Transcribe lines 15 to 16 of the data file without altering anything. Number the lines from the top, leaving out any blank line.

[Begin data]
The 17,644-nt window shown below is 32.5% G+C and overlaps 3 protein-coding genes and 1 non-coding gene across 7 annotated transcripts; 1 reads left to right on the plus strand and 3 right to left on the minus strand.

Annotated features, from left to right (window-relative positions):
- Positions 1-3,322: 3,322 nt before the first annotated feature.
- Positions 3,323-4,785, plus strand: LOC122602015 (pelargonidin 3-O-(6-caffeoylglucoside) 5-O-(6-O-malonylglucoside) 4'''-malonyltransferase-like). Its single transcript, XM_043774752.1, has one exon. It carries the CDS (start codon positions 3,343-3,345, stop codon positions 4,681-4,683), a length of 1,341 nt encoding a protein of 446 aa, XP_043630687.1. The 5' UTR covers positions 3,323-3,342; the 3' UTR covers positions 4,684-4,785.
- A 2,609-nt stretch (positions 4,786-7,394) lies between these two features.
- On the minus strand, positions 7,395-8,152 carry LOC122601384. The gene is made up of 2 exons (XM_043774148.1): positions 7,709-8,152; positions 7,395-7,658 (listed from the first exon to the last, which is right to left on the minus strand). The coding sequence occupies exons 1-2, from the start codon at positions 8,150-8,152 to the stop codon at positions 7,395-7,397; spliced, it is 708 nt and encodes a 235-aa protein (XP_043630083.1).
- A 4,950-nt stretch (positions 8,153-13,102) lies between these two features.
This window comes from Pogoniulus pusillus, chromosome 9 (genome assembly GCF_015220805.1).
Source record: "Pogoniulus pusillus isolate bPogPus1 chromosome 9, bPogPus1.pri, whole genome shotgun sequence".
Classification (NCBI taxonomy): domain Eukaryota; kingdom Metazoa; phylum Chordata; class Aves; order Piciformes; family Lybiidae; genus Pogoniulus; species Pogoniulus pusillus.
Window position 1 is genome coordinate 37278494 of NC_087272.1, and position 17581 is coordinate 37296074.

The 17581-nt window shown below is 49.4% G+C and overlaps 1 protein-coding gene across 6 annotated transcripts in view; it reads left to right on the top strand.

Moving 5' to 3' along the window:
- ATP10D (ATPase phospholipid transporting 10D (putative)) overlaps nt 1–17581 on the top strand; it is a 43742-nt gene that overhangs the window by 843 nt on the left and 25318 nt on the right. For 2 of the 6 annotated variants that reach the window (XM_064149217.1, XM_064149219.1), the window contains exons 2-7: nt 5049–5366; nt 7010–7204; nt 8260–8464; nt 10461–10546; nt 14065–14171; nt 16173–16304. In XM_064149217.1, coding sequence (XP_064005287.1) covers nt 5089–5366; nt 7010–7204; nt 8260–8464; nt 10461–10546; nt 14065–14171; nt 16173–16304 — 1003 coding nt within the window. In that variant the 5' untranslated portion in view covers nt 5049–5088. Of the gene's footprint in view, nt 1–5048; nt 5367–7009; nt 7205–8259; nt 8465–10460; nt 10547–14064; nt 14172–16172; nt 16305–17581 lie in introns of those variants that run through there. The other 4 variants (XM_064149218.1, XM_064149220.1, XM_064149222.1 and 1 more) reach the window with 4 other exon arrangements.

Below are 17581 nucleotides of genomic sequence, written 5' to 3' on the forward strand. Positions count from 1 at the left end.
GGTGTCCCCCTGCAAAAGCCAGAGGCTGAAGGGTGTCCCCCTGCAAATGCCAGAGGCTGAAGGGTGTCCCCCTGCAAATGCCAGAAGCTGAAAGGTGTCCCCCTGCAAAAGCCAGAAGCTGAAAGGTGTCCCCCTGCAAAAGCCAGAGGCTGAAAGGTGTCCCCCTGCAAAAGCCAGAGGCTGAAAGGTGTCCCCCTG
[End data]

Below are 17581 nucleotides of genomic sequence, written 5' to 3' on the forward strand. Positions count from 1 at the left end.
GGTGTCCCCCTGCAAAAGCCAGAGGCTGAAGGGTGTCCCCCTGCAAATGCCAGAGGCTGAAGGGTGTCCCCCTGCAAATGCCAGAAGCTGAAAGGTGTCCCCCTGCAAAAGCCAGAAGCTGAAAGGTGTCCCCCTGCAAAAGCCAGAGGCTGAAAGGTGTCCCCCTGCAAAAGCCAGAGGCTGAAAGGTGTCCCCCTG